Talos Vulnerability Report

TALOS-2016-0249

Joyent SmartOS Hyprlofs FS IOCTL 32-bit File System Integer Overflow Privilege Escalation Vulnerability

December 12, 2016

Report ID

CVE-2016-9031

Summary

An exploitable integer overflow exists in the Joyent SmartOS OS 20161110T013148Z Hyprlofs file system. The vulnerability is present in the Ioctl system call with the command HYPRLOFS_ADD_ENTRIES when dealing with 32-bit file systems. An attacker can craft an input that can cause a kernel panic and potentially be leveraged into a full privilege escalation vulnerability. This vulnerability is distinct from CVE-2016-8733.

Tested Versions

Joyent SmartOS 20161110T013148Z

Product URLs

https://www.joyent.com/smartos

CVSSv3 Score

7.8 - CVSS:3.0/AV:L/AC:H/PR:L/UI:N/S:C/C:H/I:H/A:H

CWE

CWE-190: Integer Overflow or Wraparound

Details

Joyent SmartOS is an operating system deployed by Joyent to be used as a hypervisor like solution meaning virtual machines will run on top of the system itself. SmartOS is unique in the fact that it is based on a fork of Opensolaris. This leaves many vulnerabilities in the kernel due to the fact that it is not as actively developed as other operating systems. Hyprlofs is a file system specifically designed for SmartOS which allows the creation of new virtual file systems quickly and easily. This was developed and designed to help make their product, Manta, possible.

Most of the controls for Hyprlofs go through the Ioctl calls. An Ioctl is a control function that operates on various streams in this case a file descriptor to the file system. Looking further into that code we can spot the vulnerability. The beginning of the function is shown below.

`illumos-joyent-master/usr/src/uts/common/fs/hyprlofs/hyprlofs_vnops.c`

        static int
134     hyprlofs_ioctl(vnode_t *vp, int cmd, intptr_t data, int flag,
            cred_t *cr, int *rvalp, caller_context_t *ct)
        {
            int len, cnt, error; [1]
            ...
            if (secpolicy_hyprlofs_control(cr) != 0)
                return (EPERM);
            if (cmd == HYPRLOFS_ADD_ENTRIES || cmd == HYPRLOFS_RM_ENTRIES) { [2]
        if (model == DATAMODEL_NATIVE) {
        ...

        } else {
            hyprlofs_entries32_t ebuf32;
            hyprlofs_entry32_t *e32;

218         if (copyin((void *)data, &ebuf32, sizeof (ebuf32)))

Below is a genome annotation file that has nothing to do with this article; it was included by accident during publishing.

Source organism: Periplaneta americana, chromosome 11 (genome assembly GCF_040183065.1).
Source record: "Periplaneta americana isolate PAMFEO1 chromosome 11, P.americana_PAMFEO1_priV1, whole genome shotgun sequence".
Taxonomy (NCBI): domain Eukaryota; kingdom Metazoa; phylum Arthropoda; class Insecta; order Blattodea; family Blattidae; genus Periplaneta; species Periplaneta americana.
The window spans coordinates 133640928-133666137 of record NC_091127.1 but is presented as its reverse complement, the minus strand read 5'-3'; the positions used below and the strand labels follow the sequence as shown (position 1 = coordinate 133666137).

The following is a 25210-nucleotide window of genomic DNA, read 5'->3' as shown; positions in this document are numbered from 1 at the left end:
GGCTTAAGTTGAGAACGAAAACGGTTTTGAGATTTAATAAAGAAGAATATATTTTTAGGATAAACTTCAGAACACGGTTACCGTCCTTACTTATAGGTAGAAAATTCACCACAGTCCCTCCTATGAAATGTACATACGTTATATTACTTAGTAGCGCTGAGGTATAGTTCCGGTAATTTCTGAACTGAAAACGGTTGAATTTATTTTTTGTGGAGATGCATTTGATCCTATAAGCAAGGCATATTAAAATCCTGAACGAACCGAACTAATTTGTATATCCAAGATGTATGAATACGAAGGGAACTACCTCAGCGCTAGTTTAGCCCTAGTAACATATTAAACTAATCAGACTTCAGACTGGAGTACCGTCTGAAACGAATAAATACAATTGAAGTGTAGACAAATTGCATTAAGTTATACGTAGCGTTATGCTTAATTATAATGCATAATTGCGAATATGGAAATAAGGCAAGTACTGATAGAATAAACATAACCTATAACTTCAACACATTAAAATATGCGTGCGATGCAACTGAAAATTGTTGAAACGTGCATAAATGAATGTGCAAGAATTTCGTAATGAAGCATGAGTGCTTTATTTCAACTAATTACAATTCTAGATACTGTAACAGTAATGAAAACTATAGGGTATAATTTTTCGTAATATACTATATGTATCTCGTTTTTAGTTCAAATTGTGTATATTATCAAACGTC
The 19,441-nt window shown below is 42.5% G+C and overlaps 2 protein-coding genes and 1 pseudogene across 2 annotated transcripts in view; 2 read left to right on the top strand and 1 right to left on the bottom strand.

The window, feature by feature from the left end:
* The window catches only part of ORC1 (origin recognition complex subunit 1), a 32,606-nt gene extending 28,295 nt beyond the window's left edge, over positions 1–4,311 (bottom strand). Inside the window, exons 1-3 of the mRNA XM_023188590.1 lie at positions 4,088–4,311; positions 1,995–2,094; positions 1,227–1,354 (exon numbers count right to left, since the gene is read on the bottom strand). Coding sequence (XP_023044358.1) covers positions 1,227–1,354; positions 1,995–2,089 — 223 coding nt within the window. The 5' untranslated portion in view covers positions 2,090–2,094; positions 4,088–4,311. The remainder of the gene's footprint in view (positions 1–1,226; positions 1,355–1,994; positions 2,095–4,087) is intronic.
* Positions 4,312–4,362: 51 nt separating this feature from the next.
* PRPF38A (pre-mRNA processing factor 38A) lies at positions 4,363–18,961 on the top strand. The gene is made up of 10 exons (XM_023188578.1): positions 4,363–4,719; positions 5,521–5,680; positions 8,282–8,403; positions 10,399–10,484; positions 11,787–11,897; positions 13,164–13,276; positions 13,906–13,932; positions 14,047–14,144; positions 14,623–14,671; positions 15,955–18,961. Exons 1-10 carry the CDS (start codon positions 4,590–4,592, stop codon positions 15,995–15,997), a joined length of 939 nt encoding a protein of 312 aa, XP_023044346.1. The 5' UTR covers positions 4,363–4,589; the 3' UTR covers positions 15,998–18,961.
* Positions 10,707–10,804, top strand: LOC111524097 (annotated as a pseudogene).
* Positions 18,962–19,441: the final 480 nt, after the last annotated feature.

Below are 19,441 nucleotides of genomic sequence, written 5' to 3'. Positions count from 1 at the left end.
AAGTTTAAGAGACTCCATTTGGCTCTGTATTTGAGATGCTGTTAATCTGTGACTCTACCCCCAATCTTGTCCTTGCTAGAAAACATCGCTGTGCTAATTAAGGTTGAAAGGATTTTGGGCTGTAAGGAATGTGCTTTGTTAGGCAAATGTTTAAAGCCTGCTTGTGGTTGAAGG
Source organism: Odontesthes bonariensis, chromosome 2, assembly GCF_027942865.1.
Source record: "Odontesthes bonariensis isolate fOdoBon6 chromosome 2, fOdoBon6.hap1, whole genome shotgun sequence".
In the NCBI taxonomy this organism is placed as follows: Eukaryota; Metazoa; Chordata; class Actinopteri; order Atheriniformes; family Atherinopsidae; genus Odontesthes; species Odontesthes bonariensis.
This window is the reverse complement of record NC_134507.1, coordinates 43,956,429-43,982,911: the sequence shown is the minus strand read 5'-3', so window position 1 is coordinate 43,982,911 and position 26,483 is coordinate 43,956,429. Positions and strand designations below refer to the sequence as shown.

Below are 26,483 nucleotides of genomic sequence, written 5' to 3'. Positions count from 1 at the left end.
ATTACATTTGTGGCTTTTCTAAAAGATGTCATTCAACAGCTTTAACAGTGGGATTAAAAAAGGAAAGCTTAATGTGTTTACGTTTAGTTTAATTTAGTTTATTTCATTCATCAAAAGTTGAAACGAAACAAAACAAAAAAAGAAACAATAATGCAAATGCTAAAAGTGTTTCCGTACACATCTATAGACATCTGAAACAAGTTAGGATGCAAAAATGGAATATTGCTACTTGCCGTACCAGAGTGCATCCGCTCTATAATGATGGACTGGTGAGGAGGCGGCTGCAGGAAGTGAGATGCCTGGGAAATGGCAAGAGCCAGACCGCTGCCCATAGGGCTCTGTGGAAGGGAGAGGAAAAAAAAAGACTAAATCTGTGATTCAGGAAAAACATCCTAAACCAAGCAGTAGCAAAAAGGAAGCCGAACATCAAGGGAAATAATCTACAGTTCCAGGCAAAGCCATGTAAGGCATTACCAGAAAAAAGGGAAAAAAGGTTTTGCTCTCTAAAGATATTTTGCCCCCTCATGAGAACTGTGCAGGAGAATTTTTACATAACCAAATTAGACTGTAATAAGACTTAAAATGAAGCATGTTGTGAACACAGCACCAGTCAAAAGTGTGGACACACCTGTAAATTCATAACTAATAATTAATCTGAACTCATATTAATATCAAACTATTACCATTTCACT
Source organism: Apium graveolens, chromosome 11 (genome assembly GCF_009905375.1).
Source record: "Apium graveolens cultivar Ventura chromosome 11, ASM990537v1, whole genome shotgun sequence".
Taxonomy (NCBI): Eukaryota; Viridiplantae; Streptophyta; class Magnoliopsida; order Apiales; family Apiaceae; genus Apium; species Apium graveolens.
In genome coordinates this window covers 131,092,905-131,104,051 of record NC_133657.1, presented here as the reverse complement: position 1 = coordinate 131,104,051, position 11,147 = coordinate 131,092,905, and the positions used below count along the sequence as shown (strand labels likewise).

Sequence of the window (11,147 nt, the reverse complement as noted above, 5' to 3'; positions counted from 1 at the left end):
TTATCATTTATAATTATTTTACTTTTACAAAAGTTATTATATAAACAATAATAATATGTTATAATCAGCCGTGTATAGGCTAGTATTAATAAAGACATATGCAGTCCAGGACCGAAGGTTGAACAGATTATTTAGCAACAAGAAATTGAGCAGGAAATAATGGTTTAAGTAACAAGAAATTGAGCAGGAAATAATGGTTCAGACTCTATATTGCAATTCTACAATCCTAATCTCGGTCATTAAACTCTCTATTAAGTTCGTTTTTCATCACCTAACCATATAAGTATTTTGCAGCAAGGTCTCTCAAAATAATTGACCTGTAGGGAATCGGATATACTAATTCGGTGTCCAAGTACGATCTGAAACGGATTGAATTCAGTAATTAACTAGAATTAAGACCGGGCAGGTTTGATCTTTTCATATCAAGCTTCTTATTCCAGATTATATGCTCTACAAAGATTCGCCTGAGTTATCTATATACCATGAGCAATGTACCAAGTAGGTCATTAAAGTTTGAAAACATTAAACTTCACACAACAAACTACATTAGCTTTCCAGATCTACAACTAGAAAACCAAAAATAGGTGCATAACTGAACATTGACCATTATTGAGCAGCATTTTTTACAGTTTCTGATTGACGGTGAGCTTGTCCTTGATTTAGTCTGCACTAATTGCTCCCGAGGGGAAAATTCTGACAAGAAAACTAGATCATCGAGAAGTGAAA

return (EFAULT);
            cnt = ebuf32.hle_len; [3[]

            if (cnt > MAX_IOCTL_PARAMS)
                return (EINVAL);

226         len = sizeof (hyprlofs_entry32_t) * cnt;
            e32 = kmem_alloc(len, KM_SLEEP);
            if (copyin((void *)(unsigned long)(ebuf32.hle_entries),

At [1] we see that these variables are labeled as integers. Continuing on we see that [2] is verifying which command we have chosen and if it is HYPRLOFS_ADD_ENTRIES it copies in the data directly from the user. This code path is taken if an alternative data model (for 32-bit file systems) is used. The vulnerability is present at [3], when the user supplied length, which is an unsigned integer, becomes cast to a signed integer. This allows us to bypass the check at [4] by supplying an integer that is large enough to wrap around to a negative value when cast to an int. This then passes in a large value to malloc causing failure and a NULL to be returned. Since there is no check before use at [6], the kernel will subsequently write to the NULL page, leading to a potential privilege escalation from an exploit that has mapped the NULL page in userspace.

Crash Information

ffffff0006b212a0 vpanic()
ffffff0006b213d0 vmem_xalloc+0x78b(ffffff020140d000, ffffffffffffffe0, 1000, 0, 0, 0, 0, 0)
ffffff0006b21440 vmem_alloc+0x135(ffffff020140d000, ffffffffffffffe0, 0)
ffffff0006b21480 kmem_alloc+0x173(ffffffffffffffe0, 0)
ffffff0006b21d50 hyprlofs_ioctl+0x18b(ffffff0215035980, 4801, fffffd7fffdffb90, 202001, ffffff021413a000, ffffff0006b21ea8, 0)
ffffff0006b21de0 fop_ioctl+0x55(ffffff0215035980, 4801, fffffd7fffdffb90, 202001, ffffff021413a000, ffffff0006b21ea8, 0)
ffffff0006b21f00 ioctl+0x9b(3, 4801, fffffd7fffdffb90)
ffffff0006b21f10 sys_syscall+0x1a2()

Credit

Discovered by Tyler Bohan of Cisco Talos .

Timeline

2016-12-01 - Vendor Disclosure
2016-12-12 - Public Release